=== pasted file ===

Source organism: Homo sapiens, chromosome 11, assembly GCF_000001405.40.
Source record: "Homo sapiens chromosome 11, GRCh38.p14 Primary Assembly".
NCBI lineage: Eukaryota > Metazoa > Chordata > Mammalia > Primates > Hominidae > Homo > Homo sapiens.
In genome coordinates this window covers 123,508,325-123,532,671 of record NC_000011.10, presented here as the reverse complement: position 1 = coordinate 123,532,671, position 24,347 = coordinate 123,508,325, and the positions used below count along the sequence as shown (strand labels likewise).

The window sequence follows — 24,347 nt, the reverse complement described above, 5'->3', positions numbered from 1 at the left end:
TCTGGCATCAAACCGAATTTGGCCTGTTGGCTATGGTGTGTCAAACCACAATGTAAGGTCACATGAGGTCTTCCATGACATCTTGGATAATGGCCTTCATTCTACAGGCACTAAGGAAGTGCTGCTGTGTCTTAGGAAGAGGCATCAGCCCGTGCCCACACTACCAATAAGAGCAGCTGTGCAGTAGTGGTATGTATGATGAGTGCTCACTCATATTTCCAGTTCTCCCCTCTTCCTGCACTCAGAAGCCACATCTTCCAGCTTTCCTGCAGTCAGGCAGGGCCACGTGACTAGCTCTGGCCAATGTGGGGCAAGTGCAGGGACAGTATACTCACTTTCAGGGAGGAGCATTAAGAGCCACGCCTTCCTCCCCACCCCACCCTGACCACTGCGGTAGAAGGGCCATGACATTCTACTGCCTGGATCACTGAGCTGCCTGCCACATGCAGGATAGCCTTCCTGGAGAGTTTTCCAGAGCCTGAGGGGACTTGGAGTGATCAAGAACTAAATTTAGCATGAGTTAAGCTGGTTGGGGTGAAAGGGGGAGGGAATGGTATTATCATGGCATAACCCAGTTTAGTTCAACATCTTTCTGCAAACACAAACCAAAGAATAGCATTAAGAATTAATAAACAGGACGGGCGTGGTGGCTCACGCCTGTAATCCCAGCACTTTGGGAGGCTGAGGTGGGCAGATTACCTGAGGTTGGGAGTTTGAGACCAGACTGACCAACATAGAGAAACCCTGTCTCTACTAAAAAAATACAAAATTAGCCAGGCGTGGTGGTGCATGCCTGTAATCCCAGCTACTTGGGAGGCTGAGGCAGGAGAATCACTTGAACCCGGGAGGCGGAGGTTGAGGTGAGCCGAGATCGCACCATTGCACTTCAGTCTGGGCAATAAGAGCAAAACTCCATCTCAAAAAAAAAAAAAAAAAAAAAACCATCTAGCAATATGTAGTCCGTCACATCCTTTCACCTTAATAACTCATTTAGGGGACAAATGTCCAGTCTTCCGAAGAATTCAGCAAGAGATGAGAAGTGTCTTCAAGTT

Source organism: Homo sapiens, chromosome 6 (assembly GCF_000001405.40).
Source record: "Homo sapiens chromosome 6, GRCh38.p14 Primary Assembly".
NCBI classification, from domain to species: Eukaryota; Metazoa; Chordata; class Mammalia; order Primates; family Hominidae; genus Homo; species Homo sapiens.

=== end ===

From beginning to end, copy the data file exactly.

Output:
Source organism: Homo sapiens, chromosome 11, assembly GCF_000001405.40.
Source record: "Homo sapiens chromosome 11, GRCh38.p14 Primary Assembly".
NCBI lineage: Eukaryota > Metazoa > Chordata > Mammalia > Primates > Hominidae > Homo > Homo sapiens.
In genome coordinates this window covers 123,508,325-123,532,671 of record NC_000011.10, presented here as the reverse complement: position 1 = coordinate 123,532,671, position 24,347 = coordinate 123,508,325, and the positions used below count along the sequence as shown (strand labels likewise).

The window sequence follows — 24,347 nt, the reverse complement described above, 5'->3', positions numbered from 1 at the left end:
TCTGGCATCAAACCGAATTTGGCCTGTTGGCTATGGTGTGTCAAACCACAATGTAAGGTCACATGAGGTCTTCCATGACATCTTGGATAATGGCCTTCATTCTACAGGCACTAAGGAAGTGCTGCTGTGTCTTAGGAAGAGGCATCAGCCCGTGCCCACACTACCAATAAGAGCAGCTGTGCAGTAGTGGTATGTATGATGAGTGCTCACTCATATTTCCAGTTCTCCCCTCTTCCTGCACTCAGAAGCCACATCTTCCAGCTTTCCTGCAGTCAGGCAGGGCCACGTGACTAGCTCTGGCCAATGTGGGGCAAGTGCAGGGACAGTATACTCACTTTCAGGGAGGAGCATTAAGAGCCACGCCTTCCTCCCCACCCCACCCTGACCACTGCGGTAGAAGGGCCATGACATTCTACTGCCTGGATCACTGAGCTGCCTGCCACATGCAGGATAGCCTTCCTGGAGAGTTTTCCAGAGCCTGAGGGGACTTGGAGTGATCAAGAACTAAATTTAGCATGAGTTAAGCTGGTTGGGGTGAAAGGGGGAGGGAATGGTATTATCATGGCATAACCCAGTTTAGTTCAACATCTTTCTGCAAACACAAACCAAAGAATAGCATTAAGAATTAATAAACAGGACGGGCGTGGTGGCTCACGCCTGTAATCCCAGCACTTTGGGAGGCTGAGGTGGGCAGATTACCTGAGGTTGGGAGTTTGAGACCAGACTGACCAACATAGAGAAACCCTGTCTCTACTAAAAAAATACAAAATTAGCCAGGCGTGGTGGTGCATGCCTGTAATCCCAGCTACTTGGGAGGCTGAGGCAGGAGAATCACTTGAACCCGGGAGGCGGAGGTTGAGGTGAGCCGAGATCGCACCATTGCACTTCAGTCTGGGCAATAAGAGCAAAACTCCATCTCAAAAAAAAAAAAAAAAAAAAAACCATCTAGCAATATGTAGTCCGTCACATCCTTTCACCTTAATAACTCATTTAGGGGACAAATGTCCAGTCTTCCGAAGAATTCAGCAAGAGATGAGAAGTGTCTTCAAGTT

Source organism: Homo sapiens, chromosome 6 (assembly GCF_000001405.40).
Source record: "Homo sapiens chromosome 6, GRCh38.p14 Primary Assembly".
NCBI classification, from domain to species: Eukaryota; Metazoa; Chordata; class Mammalia; order Primates; family Hominidae; genus Homo; species Homo sapiens.